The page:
A difficult economy this past year has led to a surge in allegations of white collar crime, in particular online identity theft, as the ranks of the unemployed have grown and people have gotten more desperate. In one recent report in Indianapolis, a case of stolen identity involved the filing for almost $2,400 in allegedly fraudulent unemployment benefits.
Even though Indiana’s unemployment rate dropped to 6.4% in August, the accusations of online fraud have surged as $5 billion in unemployment claims have been paid out to Hoosiers. Not all cases of mistaken identity are criminal, however, especially when it occurs on the internet. To prove a case of identity theft, there must be proof of intent and enough evidence for charges to stick.
Federal and state identity theft penalties
Congress passed the Identity Theft and Assumption Deterrence Act in 1998, which made identity theft a federal crime. They followed this up in 2004 with another law increasing penalties for aggravated identity theft on conviction. The main federal agencies that pursue identity theft prosecutions are:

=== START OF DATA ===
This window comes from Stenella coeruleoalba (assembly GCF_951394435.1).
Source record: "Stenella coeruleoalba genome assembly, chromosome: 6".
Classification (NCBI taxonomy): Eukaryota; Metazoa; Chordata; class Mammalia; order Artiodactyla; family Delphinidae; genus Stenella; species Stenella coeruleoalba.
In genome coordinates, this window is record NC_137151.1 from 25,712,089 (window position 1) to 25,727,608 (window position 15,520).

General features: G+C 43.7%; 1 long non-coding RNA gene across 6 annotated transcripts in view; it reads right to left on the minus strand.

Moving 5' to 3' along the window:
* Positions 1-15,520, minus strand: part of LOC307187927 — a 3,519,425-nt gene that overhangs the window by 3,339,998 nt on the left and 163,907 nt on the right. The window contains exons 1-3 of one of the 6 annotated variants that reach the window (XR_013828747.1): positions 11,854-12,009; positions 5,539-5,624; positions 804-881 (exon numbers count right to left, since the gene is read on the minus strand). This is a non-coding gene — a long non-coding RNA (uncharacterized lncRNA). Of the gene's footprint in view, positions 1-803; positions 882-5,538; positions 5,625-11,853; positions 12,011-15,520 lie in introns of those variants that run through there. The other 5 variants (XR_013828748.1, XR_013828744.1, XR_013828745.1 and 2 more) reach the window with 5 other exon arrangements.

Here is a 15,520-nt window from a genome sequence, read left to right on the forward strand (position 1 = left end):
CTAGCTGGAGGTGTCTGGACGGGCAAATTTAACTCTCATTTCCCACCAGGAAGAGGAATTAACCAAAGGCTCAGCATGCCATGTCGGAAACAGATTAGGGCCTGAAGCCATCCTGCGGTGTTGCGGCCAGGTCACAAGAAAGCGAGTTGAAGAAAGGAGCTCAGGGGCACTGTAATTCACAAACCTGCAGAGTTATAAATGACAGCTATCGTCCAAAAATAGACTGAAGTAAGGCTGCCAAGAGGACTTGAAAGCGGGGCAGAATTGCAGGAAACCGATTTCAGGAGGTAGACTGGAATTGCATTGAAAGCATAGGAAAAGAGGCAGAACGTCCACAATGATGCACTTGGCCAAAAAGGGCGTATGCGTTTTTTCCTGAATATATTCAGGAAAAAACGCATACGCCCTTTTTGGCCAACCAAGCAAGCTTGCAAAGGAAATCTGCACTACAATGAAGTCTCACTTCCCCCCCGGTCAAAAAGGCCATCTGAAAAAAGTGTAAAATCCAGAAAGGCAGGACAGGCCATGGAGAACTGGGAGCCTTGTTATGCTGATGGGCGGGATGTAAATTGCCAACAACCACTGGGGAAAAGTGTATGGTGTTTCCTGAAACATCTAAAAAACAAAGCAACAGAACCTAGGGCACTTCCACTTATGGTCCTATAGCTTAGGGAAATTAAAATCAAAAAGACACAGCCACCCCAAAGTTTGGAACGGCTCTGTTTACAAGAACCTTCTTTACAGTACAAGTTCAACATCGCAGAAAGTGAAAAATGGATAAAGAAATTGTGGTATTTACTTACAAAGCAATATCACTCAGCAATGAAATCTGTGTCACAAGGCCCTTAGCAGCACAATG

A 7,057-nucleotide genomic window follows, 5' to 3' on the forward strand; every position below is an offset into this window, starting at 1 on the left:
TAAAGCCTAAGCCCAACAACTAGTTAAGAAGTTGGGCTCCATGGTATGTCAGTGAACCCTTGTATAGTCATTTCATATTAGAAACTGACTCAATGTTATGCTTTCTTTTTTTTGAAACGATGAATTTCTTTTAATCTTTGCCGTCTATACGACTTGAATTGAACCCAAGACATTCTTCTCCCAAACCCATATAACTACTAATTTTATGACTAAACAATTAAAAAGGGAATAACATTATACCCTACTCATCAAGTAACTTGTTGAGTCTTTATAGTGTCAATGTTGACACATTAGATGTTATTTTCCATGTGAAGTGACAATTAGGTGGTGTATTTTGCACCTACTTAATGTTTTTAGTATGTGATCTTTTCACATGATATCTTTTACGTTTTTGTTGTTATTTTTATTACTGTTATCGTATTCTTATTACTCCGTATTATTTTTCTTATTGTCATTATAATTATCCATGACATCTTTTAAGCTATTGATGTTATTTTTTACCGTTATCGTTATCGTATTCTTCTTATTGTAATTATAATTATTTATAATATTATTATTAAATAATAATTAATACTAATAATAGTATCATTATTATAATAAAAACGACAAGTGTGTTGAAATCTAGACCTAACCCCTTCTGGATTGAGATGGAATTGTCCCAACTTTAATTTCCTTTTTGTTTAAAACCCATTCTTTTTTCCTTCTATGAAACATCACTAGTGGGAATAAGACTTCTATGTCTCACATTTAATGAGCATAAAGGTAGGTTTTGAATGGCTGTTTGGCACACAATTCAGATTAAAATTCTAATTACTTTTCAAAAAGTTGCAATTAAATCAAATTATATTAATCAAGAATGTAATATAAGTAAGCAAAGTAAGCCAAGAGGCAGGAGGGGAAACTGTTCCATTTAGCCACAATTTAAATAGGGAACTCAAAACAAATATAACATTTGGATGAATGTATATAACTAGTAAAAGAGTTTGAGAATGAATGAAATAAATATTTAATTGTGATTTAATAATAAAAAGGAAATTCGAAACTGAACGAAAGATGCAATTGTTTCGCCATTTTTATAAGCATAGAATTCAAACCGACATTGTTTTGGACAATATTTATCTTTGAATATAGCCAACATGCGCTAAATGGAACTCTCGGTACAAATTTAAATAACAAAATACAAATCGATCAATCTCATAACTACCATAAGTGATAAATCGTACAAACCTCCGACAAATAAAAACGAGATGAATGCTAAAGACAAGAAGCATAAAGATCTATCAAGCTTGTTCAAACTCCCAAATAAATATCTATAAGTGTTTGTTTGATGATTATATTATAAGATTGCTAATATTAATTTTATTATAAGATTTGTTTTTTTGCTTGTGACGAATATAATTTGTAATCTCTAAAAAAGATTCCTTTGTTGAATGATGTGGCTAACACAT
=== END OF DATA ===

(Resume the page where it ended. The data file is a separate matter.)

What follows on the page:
- The FBI
- The Secret Service
- The Postal Inspection Service
- The Federal Trade Commission
Indiana law classifies identity theft as an automatic Class D felony, with sentences of one year in prison and up to a $10,000 fine. If convicted of identity theft involving more than 100 cases, it becomes a Class C felony with two years in prison and up to $50,000 in fines.
Proving identity theft
When working on building an effective defense with an experienced attorney, your individual circumstances will determine what strategies will be most effective in proving your innocence. It could be a case of mistaken identity, or a misunderstanding in which you thought you had permission to use a business partner or friend’s account. If the intent was not there, the burden of proof that it was lies with the prosecution.
It is important when facing accusations of fraud or identity theft to remember that you are innocent until proven guilty. Which means it is up to the prosecution to prove that you had intent beyond a reasonable doubt to commit a crime, and they also must have sufficient evidence to convince a jury of your guilt. A skilled attorney will point this out and work to get your case dismissed.